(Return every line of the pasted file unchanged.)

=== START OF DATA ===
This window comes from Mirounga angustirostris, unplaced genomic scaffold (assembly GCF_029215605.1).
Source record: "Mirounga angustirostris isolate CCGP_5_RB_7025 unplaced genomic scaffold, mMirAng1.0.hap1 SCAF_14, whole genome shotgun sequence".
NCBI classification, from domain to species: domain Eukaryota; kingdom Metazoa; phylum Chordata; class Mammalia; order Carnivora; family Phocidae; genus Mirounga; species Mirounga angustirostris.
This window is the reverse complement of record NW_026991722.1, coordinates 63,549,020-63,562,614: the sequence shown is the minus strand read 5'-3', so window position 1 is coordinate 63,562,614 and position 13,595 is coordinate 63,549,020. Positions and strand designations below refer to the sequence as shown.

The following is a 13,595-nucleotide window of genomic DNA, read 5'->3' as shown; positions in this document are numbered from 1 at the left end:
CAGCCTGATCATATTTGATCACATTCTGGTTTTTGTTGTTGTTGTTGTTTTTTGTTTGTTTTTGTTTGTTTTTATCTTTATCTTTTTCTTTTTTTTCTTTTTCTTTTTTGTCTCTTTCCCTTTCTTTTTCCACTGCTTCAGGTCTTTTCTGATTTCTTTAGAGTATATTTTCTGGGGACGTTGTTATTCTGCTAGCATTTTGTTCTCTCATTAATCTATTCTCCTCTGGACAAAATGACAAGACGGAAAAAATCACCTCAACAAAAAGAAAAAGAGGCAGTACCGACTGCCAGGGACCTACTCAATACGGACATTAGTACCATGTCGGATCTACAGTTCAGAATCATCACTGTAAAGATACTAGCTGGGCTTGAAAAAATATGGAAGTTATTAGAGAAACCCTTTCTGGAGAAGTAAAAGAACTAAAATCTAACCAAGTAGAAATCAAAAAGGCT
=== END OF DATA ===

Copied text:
This window comes from Mirounga angustirostris, unplaced genomic scaffold (assembly GCF_029215605.1).
Source record: "Mirounga angustirostris isolate CCGP_5_RB_7025 unplaced genomic scaffold, mMirAng1.0.hap1 SCAF_14, whole genome shotgun sequence".
NCBI classification, from domain to species: domain Eukaryota; kingdom Metazoa; phylum Chordata; class Mammalia; order Carnivora; family Phocidae; genus Mirounga; species Mirounga angustirostris.
This window is the reverse complement of record NW_026991722.1, coordinates 63,549,020-63,562,614: the sequence shown is the minus strand read 5'-3', so window position 1 is coordinate 63,562,614 and position 13,595 is coordinate 63,549,020. Positions and strand designations below refer to the sequence as shown.

The following is a 13,595-nucleotide window of genomic DNA, read 5'->3' as shown; positions in this document are numbered from 1 at the left end:
CAGCCTGATCATATTTGATCACATTCTGGTTTTTGTTGTTGTTGTTGTTTTTTGTTTGTTTTTGTTTGTTTTTATCTTTATCTTTTTCTTTTTTTTCTTTTTCTTTTTTGTCTCTTTCCCTTTCTTTTTCCACTGCTTCAGGTCTTTTCTGATTTCTTTAGAGTATATTTTCTGGGGACGTTGTTATTCTGCTAGCATTTTGTTCTCTCATTAATCTATTCTCCTCTGGACAAAATGACAAGACGGAAAAAATCACCTCAACAAAAAGAAAAAGAGGCAGTACCGACTGCCAGGGACCTACTCAATACGGACATTAGTACCATGTCGGATCTACAGTTCAGAATCATCACTGTAAAGATACTAGCTGGGCTTGAAAAAATATGGAAGTTATTAGAGAAACCCTTTCTGGAGAAGTAAAAGAACTAAAATCTAACCAAGTAGAAATCAAAAAGGCT